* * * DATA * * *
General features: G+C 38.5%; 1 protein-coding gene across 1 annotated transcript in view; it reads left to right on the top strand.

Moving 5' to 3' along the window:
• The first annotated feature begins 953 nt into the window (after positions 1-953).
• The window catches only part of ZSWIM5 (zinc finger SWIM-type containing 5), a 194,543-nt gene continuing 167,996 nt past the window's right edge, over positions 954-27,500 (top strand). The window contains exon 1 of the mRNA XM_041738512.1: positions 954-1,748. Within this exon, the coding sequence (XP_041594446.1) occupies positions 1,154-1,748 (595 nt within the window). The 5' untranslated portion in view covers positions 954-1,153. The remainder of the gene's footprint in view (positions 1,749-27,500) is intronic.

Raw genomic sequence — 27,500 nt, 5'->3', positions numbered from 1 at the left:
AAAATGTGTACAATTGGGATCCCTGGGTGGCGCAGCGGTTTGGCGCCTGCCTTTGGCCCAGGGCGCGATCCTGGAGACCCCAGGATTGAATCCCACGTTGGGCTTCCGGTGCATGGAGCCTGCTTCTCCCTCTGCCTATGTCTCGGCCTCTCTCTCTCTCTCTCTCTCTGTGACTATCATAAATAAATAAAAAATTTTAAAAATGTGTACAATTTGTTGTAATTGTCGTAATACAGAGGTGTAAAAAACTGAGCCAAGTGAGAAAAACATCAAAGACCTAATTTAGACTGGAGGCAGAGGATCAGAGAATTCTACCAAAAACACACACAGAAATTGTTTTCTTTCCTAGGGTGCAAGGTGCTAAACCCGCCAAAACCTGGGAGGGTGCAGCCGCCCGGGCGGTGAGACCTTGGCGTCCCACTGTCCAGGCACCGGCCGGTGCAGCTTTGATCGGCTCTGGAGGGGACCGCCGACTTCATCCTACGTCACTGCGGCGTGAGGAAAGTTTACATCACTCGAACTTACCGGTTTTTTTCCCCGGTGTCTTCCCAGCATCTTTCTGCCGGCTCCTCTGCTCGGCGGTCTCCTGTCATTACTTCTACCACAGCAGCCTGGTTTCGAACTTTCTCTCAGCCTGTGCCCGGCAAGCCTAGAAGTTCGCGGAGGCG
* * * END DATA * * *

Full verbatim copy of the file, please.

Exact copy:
General features: G+C 38.5%; 1 protein-coding gene across 1 annotated transcript in view; it reads left to right on the top strand.

Moving 5' to 3' along the window:
• The first annotated feature begins 953 nt into the window (after positions 1-953).
• The window catches only part of ZSWIM5 (zinc finger SWIM-type containing 5), a 194,543-nt gene continuing 167,996 nt past the window's right edge, over positions 954-27,500 (top strand). The window contains exon 1 of the mRNA XM_041738512.1: positions 954-1,748. Within this exon, the coding sequence (XP_041594446.1) occupies positions 1,154-1,748 (595 nt within the window). The 5' untranslated portion in view covers positions 954-1,153. The remainder of the gene's footprint in view (positions 1,749-27,500) is intronic.

Raw genomic sequence — 27,500 nt, 5'->3', positions numbered from 1 at the left:
AAAATGTGTACAATTGGGATCCCTGGGTGGCGCAGCGGTTTGGCGCCTGCCTTTGGCCCAGGGCGCGATCCTGGAGACCCCAGGATTGAATCCCACGTTGGGCTTCCGGTGCATGGAGCCTGCTTCTCCCTCTGCCTATGTCTCGGCCTCTCTCTCTCTCTCTCTCTCTGTGACTATCATAAATAAATAAAAAATTTTAAAAATGTGTACAATTTGTTGTAATTGTCGTAATACAGAGGTGTAAAAAACTGAGCCAAGTGAGAAAAACATCAAAGACCTAATTTAGACTGGAGGCAGAGGATCAGAGAATTCTACCAAAAACACACACAGAAATTGTTTTCTTTCCTAGGGTGCAAGGTGCTAAACCCGCCAAAACCTGGGAGGGTGCAGCCGCCCGGGCGGTGAGACCTTGGCGTCCCACTGTCCAGGCACCGGCCGGTGCAGCTTTGATCGGCTCTGGAGGGGACCGCCGACTTCATCCTACGTCACTGCGGCGTGAGGAAAGTTTACATCACTCGAACTTACCGGTTTTTTTCCCCGGTGTCTTCCCAGCATCTTTCTGCCGGCTCCTCTGCTCGGCGGTCTCCTGTCATTACTTCTACCACAGCAGCCTGGTTTCGAACTTTCTCTCAGCCTGTGCCCGGCAAGCCTAGAAGTTCGCGGAGGCG